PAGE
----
The opinion of the court was delivered by: John T. Elfvin S.U.S.D.J.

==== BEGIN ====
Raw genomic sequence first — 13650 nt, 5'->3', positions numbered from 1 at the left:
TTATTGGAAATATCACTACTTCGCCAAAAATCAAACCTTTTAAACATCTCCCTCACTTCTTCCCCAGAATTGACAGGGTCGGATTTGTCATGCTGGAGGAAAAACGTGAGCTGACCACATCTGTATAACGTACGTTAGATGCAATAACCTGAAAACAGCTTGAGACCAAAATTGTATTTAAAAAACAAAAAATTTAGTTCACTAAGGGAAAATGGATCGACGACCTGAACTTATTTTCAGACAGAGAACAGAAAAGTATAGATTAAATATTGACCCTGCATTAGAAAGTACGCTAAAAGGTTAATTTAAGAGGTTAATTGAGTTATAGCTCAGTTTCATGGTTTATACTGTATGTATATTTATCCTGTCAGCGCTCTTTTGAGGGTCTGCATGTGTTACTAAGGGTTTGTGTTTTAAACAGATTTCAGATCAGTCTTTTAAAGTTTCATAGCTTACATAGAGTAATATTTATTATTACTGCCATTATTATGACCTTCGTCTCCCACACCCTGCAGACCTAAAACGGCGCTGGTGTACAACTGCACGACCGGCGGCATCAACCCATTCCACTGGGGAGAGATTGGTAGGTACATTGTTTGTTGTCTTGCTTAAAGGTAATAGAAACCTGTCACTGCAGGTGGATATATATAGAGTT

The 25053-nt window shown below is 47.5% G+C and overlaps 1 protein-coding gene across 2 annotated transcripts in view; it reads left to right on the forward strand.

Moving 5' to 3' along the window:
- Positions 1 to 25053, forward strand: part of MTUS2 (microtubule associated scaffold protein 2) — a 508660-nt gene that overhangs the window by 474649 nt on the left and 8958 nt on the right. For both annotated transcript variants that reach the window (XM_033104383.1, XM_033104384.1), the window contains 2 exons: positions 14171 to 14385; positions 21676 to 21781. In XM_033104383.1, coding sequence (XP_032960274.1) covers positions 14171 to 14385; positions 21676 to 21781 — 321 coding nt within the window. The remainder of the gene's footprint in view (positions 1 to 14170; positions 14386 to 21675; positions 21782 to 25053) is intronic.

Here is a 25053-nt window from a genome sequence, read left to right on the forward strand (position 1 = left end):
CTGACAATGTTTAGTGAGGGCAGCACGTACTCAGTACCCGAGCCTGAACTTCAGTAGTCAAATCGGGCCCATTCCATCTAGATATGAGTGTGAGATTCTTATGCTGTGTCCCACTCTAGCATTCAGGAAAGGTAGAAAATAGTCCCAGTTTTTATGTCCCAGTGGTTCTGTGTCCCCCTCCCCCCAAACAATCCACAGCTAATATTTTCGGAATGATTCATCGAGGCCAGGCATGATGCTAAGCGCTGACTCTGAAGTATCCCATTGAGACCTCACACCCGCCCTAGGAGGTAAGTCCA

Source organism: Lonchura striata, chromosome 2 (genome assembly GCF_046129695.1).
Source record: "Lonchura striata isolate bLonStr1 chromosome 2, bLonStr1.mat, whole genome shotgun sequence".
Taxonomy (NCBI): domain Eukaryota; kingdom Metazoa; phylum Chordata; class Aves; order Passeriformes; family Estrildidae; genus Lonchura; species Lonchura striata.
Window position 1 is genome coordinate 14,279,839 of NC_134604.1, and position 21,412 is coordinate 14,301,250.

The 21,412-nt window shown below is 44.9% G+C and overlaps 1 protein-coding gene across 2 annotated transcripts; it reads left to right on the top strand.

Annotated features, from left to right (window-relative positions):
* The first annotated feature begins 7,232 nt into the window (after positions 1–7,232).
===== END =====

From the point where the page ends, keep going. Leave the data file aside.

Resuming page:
Plaintiff, proceeding pro se, commenced this action on March 31, 2000 against sixteen county defendants - twelve individually named defendants and four Erie County departments or agencies (collectively "County Defendants") - and WKBW Channel 7 News. Five of the County Defendants and WKBW Channel 7 News have since been dismissed from the action and Carol A. Alaimo has been added as a defendant.*fn3 On December 28, 2000, the undersigned dismissed plaintiff's March 31, 2000 Complaint ("Original Complaint") without prejudice for failure to comply with the Federal Rules of Civil Procedure ("FRCvP") and instructed plaintiff to file an amended complaint in compliance with the requirements of the FRCvP - viz., FRCvP 8(a)'s requirement that a complaint be a "short and plain statement of the claim[s]" and FRCvP 10(b)'s requirement of properly numbered paragraphs and separated counts ("Dec. 28, 2000 Order").*fn4 (Dec. 28, 2000 Order, at 3-6.) Plaintiff filed an amended complaint on March 28, 2001 ("First Amended Complaint"), which the County Defendants moved to dismiss on April 17, 2001. After plaintiff was granted several extensions in which to file a second amended complaint - the last of which occurred pursuant to an Order issued by the undersigned on February 12, 2003 ("Feb. 12, 2003 Order")*fn5 -, plaintiff filed his Second Amended Complaint on April 29, 2003.*fn6 The County Defendants answered plaintiff's Second Amended Complaint on May 19, 2003. Plaintiff moved for partial summary judgment on April 4, 2005 and the County Defendants moved for summary judgment on May 2, 2005. For the reasons set forth below, plaintiff's motion will be denied, the County Defendants' motion will be granted. No cognizable claim will remain against Alaimo and plaintiff's case will be dismissed in its entirety.